Karen M. Peluso will be signing copies of her chapbook of poems, The Mother-Face in the Mirror, at Bay Street Trading Company, 808 Bay Street in downtown Beaufort. The bookstore will be celebrating Beaufort’s “A Night on the Town” on Friday, December 7 and author signings will be from 6:00 to 9:00 p.m.
Karen’s book of poems winner of the University of South Carolina’s Poetry Initiative 2006 Chapbook Contest was published by he publishing arm of the University of South Carolina, Stepping Stones Press.Kwame Dawes, contest judge, Distinguished Professor of Creative Writing and Director of the USC Arts Institute at USC Columbia says: “Karen Peluso's gathering of poems, The Mother-Face in the Mirror, has a raw tenderness to it that we leave the pages at once overwhelmed by what we have been made to witness and still somehow elevated by the experience. Her gift is the ability to discover just the right detail to take is to the heart of the matter. This is no small gift for a poet. In the very first lines of the collection, we are alerted to the fact that detail is everything to this poet:
In the time a storm strips
cherry blossoms from a tree,
another woman dies
the victim of herself.
But these are not ordinary poems of confession, but poems that seem to understand that the speed in which information hurtles through our world today can be reflected in the elliptical leaps and unusual connections that can happen in poetry. In this sense, her work is a celebration of the imagination. Her poetry is beautifully written and elegantly crafted:
In nightmares, the President’s assassin stalks me
like a hit man. In daylight, I see his high-powered
rifle aimed at me from windows,
trees, the attic of our garage.”
Karen Peluso may be known more readily for her recent exhibit of photographs at the Beaufort Art Association Gallery. A film photographer who makes gelatin silver prints (black and white images on fiber-base paper) in her darkroom, in the last year she learned and began perfecting the old world masters’ technique of hand-coloring photographs with oils. But Karen has been writing longer than she’s been taking pictures, and listed among her credits are the Journal of New Jersey Poets, Paterson Literary Review, the new renaissance, Mona Poetica, Apostrophe and other publications. A Carrie McCray Poetry Contest winner and multiple winner of the Lowcountry Weekly/Firehouse Books’ annual poetry contests, she admits that she almost didn’t enter USC’s chapbook contest last fall. She had been preparing for her BAA exhibit and almost convinced herself not to submit so that she could stay focused on the photography. But ultimately, she decided to take a darkroom break so that she could edit and polish a number of poems. Many were those that she had written over the past twenty years about the impact on her life by various family situations. She ultimately sent 27 poems to the contest and was notified a few weeks later of her award. Peluso says in the year since the results were announced, the response has been overwhelming and very supportive.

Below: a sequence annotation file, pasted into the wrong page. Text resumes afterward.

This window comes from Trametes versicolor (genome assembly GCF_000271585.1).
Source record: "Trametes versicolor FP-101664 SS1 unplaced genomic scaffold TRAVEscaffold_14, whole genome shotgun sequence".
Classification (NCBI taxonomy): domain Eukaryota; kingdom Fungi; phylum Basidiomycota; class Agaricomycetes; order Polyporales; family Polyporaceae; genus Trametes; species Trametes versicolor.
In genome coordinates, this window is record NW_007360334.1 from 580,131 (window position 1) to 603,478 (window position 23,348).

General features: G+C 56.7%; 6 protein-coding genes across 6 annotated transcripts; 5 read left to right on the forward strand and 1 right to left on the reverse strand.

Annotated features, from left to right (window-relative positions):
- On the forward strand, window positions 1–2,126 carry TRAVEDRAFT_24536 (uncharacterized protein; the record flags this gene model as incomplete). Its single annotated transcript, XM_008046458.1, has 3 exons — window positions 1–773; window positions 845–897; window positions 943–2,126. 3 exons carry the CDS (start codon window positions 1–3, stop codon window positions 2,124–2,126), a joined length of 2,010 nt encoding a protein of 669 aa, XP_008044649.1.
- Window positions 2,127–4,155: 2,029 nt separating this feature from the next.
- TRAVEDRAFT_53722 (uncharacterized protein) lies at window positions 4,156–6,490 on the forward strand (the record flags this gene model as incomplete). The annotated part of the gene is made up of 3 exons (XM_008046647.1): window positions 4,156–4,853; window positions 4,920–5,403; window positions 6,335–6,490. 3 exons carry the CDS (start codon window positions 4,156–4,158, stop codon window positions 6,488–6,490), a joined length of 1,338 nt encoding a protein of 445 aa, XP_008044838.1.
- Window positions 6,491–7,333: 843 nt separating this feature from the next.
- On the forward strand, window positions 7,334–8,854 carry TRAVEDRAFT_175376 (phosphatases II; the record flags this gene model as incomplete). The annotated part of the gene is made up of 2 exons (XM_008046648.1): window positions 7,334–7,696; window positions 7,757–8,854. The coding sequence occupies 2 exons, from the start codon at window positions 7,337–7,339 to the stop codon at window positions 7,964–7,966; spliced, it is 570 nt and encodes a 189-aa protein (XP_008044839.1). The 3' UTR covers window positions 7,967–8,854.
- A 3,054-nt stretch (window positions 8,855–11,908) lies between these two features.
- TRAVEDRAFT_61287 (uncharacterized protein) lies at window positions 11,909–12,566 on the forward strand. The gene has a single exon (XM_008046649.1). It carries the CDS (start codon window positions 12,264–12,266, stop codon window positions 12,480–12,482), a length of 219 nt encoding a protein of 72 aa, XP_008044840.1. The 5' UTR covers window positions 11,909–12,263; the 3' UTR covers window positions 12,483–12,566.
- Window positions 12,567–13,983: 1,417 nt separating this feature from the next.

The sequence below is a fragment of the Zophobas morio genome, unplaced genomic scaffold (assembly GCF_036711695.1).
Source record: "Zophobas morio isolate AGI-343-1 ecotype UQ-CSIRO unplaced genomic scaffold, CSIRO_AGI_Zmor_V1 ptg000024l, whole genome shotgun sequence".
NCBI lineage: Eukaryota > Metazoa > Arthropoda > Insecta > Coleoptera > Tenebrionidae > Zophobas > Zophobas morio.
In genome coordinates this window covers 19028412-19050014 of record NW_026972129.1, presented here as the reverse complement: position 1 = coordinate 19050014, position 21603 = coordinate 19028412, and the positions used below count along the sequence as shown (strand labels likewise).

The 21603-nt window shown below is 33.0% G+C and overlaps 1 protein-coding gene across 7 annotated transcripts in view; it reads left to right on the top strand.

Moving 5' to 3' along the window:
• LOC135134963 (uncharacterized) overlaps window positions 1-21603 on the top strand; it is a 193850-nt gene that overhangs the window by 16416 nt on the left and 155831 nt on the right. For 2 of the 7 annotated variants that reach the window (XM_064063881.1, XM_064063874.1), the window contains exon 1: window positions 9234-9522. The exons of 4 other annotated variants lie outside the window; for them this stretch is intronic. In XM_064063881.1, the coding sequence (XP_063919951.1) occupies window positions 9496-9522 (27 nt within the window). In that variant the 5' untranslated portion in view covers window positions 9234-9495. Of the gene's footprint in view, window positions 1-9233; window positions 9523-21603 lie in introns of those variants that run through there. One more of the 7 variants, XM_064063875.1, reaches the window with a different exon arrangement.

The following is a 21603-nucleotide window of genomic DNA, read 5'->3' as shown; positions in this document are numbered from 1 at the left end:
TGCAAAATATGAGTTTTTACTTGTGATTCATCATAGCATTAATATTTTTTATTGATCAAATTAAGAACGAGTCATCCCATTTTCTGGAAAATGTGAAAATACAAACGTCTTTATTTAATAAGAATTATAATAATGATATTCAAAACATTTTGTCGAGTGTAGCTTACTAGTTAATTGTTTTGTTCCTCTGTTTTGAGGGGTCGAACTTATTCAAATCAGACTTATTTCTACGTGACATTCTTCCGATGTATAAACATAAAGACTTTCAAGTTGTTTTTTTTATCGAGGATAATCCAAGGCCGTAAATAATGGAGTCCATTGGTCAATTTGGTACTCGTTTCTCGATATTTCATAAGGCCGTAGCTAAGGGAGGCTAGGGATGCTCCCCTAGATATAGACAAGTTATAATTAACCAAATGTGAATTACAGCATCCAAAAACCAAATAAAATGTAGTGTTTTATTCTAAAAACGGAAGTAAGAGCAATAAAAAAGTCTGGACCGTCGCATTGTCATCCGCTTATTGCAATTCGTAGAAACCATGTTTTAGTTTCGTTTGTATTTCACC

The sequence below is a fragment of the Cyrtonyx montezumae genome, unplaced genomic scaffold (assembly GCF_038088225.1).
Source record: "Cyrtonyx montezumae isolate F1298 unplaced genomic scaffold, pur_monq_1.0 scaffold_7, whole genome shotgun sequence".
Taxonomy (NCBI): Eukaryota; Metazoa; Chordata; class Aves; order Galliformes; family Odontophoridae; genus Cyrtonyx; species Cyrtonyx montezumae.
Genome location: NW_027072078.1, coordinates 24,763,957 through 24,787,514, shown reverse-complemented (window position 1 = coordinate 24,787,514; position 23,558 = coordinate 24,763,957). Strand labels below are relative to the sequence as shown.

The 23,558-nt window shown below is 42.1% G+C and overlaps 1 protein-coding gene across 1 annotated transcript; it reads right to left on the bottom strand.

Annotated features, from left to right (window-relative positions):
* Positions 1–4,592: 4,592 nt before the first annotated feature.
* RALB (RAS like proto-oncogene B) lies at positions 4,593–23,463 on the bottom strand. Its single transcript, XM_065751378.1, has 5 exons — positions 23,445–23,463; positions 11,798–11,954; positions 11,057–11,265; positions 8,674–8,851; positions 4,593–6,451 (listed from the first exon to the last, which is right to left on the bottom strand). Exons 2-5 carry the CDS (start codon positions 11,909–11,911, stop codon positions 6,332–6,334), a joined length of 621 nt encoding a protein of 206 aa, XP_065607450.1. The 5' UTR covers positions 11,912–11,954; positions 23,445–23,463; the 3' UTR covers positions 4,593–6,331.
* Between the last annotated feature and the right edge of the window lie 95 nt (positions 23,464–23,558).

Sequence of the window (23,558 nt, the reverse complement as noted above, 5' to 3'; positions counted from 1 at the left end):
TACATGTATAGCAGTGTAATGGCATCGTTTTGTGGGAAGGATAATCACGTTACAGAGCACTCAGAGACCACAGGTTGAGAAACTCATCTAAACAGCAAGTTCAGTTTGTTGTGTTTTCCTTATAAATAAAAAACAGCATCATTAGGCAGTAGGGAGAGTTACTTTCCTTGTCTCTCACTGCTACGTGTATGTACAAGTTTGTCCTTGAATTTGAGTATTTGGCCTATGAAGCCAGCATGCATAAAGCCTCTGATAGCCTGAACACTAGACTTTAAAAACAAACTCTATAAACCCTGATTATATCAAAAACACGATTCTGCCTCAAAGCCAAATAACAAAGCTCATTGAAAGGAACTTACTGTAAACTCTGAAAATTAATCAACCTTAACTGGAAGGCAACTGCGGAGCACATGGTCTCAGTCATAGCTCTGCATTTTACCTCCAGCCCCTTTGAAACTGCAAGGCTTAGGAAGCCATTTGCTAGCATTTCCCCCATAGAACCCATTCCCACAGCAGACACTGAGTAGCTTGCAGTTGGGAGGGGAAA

One of her supporters is Marjory Wentworth, South Carolina Poet Laureate and author of Noticing Eden and Despite Gravity, who says of Peluso’s work: “These poems do not flinch or back away from the hardest human truths – a mother's infidelities, the abandonment of her children and her ultimate suicide. But there is redemption in this collection of poetry, which articulates and celebrates our capacity to survive and love, despite our losses and collective pain.”
Constance Quarterman Bridges, author of the poetry collection Lions Don’t Eat Us, says, “Karen Peluso writes precisely and movingly about her mother’s pain, small joys and suicide. These are more than poems about suicide; here is an unflinching look at the mystery of the human condition and that reasoning which may never be solved. This collection makes us realize that a woman is always child to the mother and never can wipe… clean that tie. The poet also writes about a mother shunning her and a father who…like he lost his voice again and cannot look at the face of the daughter that reminds him of his wife. These poems lead us on a roller coaster of family emotions. We feel the writer’s soreness and see her trying to protect herself, even my trash, and not knowing what cannot be fixed, however, buds sprouted…roses promised to bloom. These beautifully written poems are not to be missed.”
Poet Peter E. Murphy, author of Stubborn Child and one of Karen’s mentors, writes, “There’s so much that can go wrong in a family it’s amazing anyone survives. Mothers who leave their marriages for new lovers, chain-smoking fathers who scream goddamn, goddamn, and the children, desperate for half of anything, who house both parents’ secrets, hoping to keep what’s left from falling apart. “Will you speak up?” one of the mothers in Karen Peluso’s fine chapbook yells, and she does, in poems that will break your heart a couple of times over before piecing it back together, a little weathered, a little twisted, perhaps missing a fragment or two, but strangely stronger for the reading.”
“Perpetual Meditation,” a Peluso black and white image taken in Savannah’s Bonavenure Cemetery, appears on the cover of the book. Karen will be signing The Mother-Face in the Mirror at Bay Street Trading Company, along with photographer Gary Geboy, who will be signing copies of his new book, Transfer of Grace: Images of the Lowcountry. For further information call 524-2000.